NASA delays its mission to the sun

RSTV Bureau
NASA (File Photo)

NASA (File Photo)

NASA will send its Parker Solar probe to the sun’s surface.

The launch is from the Vertical Integration Facility at Cape Canaveral Air Force Stations’s launch complex.

 

Until last year, the spacecraft was known as Solar Probe Plus. NASA renamed it for Eugene N. Parker, who was the first to predict the solar wind. He is a retired University of Chicago astrophysicist. It is the first time NASA has named a mission for a living person.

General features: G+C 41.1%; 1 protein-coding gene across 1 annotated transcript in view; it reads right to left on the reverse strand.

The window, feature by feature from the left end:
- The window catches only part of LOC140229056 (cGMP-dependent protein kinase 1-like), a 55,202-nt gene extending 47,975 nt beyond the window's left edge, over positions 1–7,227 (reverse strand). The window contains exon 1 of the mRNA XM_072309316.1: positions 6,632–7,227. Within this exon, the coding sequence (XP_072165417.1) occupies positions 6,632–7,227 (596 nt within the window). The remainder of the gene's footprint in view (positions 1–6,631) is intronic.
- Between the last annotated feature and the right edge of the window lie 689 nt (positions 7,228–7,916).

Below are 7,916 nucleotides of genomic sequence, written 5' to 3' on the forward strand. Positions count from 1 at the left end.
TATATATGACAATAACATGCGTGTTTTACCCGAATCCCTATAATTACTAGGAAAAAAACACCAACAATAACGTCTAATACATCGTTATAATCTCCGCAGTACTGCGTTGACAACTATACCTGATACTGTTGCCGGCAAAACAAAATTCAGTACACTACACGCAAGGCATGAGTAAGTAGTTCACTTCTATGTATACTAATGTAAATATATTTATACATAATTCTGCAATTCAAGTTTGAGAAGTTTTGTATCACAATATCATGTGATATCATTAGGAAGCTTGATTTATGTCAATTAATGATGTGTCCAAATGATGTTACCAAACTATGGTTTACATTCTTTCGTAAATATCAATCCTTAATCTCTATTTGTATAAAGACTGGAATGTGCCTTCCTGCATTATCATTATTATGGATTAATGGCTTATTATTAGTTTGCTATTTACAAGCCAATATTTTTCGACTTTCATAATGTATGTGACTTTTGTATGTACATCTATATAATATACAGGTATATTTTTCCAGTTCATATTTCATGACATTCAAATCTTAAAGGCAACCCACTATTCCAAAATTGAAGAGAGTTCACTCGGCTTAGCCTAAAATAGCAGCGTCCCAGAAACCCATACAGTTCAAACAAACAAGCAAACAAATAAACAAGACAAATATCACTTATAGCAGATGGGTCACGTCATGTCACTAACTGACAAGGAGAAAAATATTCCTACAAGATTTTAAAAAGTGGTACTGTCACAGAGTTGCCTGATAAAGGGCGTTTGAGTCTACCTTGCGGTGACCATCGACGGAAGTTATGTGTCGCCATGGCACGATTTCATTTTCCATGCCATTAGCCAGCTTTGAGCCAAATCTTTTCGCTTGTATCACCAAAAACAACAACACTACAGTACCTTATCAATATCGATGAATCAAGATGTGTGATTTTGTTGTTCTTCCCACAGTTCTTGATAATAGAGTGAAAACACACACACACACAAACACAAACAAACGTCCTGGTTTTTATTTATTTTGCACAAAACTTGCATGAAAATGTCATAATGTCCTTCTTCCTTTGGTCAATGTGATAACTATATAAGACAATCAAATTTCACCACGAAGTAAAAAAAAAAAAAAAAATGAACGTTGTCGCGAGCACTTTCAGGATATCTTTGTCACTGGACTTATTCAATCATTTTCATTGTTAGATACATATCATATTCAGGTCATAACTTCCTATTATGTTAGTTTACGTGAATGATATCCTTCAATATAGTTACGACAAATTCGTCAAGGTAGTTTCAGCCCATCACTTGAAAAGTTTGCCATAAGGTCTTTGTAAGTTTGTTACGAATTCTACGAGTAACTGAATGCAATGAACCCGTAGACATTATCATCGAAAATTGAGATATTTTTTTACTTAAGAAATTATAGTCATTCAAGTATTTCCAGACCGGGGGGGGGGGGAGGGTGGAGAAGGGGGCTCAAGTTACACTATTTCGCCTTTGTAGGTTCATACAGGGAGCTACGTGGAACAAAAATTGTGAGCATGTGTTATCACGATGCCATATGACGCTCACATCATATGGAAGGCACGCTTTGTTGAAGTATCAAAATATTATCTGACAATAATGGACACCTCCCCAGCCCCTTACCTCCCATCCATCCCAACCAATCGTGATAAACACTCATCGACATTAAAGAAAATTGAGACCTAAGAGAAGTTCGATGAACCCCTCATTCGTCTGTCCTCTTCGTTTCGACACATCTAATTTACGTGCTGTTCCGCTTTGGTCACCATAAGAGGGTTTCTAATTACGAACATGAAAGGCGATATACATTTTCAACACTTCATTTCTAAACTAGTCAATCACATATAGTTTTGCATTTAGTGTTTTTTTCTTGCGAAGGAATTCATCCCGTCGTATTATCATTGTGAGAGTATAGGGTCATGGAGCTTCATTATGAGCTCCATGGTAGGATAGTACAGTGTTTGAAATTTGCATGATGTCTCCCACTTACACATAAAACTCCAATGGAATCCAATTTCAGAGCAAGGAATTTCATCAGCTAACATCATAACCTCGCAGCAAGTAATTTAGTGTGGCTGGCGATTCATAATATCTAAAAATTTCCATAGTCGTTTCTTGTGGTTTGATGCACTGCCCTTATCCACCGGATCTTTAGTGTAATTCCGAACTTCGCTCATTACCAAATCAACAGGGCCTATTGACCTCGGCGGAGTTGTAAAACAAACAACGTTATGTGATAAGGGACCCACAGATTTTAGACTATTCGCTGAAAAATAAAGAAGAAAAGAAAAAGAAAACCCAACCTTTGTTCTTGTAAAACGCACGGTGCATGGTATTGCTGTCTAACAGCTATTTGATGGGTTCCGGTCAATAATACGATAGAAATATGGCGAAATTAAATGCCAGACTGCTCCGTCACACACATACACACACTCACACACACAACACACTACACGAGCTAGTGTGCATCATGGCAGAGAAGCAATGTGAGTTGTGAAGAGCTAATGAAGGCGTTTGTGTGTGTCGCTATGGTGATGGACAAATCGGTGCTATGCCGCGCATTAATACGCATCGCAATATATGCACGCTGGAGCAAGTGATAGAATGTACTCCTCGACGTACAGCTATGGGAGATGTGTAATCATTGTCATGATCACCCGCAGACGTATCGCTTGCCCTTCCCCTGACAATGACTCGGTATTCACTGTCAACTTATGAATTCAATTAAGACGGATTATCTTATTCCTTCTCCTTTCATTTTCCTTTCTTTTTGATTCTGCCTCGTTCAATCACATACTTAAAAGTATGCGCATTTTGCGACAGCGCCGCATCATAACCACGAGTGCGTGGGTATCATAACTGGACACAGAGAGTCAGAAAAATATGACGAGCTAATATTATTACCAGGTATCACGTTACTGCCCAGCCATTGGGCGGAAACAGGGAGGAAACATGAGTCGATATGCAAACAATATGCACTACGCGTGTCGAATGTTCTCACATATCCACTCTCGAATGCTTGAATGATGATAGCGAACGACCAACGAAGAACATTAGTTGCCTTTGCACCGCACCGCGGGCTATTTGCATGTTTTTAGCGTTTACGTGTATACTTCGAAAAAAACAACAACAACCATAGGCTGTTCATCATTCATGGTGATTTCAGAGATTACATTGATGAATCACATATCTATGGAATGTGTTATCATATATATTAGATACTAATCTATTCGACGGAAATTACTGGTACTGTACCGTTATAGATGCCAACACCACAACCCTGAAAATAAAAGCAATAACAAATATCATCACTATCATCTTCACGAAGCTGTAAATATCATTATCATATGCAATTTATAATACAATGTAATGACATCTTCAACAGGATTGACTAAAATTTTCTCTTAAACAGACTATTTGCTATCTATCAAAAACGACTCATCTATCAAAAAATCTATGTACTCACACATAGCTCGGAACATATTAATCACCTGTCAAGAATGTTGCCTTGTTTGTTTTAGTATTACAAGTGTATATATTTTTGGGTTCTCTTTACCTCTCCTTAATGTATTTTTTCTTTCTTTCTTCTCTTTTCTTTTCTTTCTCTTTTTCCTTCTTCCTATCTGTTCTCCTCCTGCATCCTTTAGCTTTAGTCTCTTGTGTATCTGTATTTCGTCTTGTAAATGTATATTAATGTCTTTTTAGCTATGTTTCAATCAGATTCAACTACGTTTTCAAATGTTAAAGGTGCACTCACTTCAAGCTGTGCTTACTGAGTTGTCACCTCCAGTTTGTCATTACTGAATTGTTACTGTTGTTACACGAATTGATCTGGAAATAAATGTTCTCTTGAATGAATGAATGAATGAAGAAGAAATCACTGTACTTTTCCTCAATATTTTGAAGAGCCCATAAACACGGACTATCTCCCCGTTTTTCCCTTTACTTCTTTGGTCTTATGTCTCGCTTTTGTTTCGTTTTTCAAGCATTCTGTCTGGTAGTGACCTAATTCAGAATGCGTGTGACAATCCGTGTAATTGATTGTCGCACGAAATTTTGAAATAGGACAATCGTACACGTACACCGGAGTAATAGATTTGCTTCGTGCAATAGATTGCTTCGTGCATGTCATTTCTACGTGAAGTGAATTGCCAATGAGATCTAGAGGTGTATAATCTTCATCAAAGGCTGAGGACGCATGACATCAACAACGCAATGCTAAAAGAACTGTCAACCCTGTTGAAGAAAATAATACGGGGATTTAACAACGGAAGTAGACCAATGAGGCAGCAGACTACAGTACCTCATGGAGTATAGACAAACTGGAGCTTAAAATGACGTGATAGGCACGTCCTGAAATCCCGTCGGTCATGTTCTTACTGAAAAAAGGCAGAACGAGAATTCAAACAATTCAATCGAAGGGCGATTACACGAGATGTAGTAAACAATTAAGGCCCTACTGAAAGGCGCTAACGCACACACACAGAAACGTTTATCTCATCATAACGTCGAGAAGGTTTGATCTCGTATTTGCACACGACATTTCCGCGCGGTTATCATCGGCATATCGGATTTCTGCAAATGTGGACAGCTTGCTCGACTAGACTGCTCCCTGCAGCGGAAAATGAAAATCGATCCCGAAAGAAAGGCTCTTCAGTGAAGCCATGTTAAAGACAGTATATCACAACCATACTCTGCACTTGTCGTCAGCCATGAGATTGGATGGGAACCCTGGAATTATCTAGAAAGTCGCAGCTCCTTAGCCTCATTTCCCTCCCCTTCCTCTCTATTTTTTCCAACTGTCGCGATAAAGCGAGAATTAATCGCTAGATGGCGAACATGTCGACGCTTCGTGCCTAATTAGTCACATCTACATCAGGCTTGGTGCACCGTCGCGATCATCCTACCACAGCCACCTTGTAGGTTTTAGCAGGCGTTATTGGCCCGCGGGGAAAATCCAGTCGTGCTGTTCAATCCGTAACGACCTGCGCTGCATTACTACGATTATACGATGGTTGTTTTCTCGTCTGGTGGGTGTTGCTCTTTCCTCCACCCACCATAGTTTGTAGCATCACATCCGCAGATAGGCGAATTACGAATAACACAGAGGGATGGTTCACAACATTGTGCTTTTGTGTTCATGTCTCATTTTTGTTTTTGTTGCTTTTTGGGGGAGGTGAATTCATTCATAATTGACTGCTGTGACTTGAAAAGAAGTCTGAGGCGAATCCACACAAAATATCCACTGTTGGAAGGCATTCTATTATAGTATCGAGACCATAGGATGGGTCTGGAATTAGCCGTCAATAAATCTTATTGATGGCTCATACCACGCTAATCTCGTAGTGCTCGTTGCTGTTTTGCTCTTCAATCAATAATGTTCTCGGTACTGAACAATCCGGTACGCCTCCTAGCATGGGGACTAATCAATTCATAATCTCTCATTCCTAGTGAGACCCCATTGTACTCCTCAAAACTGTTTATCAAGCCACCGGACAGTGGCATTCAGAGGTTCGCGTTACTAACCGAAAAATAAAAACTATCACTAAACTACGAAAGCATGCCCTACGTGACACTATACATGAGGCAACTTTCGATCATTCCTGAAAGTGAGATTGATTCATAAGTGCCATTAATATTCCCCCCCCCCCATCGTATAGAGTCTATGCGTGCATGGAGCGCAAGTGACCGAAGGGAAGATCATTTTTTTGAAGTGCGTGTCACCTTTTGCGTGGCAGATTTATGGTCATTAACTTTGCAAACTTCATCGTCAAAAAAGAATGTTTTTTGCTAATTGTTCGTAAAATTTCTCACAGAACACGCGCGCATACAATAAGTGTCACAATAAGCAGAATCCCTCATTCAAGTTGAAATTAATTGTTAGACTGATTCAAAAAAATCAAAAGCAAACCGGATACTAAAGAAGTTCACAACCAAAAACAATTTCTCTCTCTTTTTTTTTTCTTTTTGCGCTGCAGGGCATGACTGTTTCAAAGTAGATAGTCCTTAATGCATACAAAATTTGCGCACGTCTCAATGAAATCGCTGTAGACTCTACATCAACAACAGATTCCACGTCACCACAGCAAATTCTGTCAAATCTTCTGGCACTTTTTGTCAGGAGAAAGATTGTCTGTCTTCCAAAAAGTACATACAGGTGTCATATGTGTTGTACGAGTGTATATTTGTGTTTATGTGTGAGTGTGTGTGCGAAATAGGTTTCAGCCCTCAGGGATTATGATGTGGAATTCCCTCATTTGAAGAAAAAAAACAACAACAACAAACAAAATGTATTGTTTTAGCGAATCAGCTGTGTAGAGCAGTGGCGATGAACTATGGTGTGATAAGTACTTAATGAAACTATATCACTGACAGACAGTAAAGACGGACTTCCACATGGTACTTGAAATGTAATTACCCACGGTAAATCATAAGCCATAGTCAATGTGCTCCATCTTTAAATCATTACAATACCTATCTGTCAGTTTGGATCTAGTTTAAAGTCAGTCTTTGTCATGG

The probe is being launched with the United Launch Alliance Delta IV heavy rocket.  The Parker Solar Probe is fairly small for a spacecraft, about the size of a car and weighing 1,500 pounds at launch.

It will be a seven year long mission to get closer to the sun than ever before 3.8 million miles from its surface.

The aim is to zoom through the solar corona to study this outermost part of the stellar atmosphere that gives rise to the solar wind.

Corona is a region of the Sun which is only visible from Earth when the Moon blocks out the star’s light during total solar eclipses. The corona is said to hold the answers of several outstanding questions related to the Sun’s activity as well as processes.

(With inputs from agencies)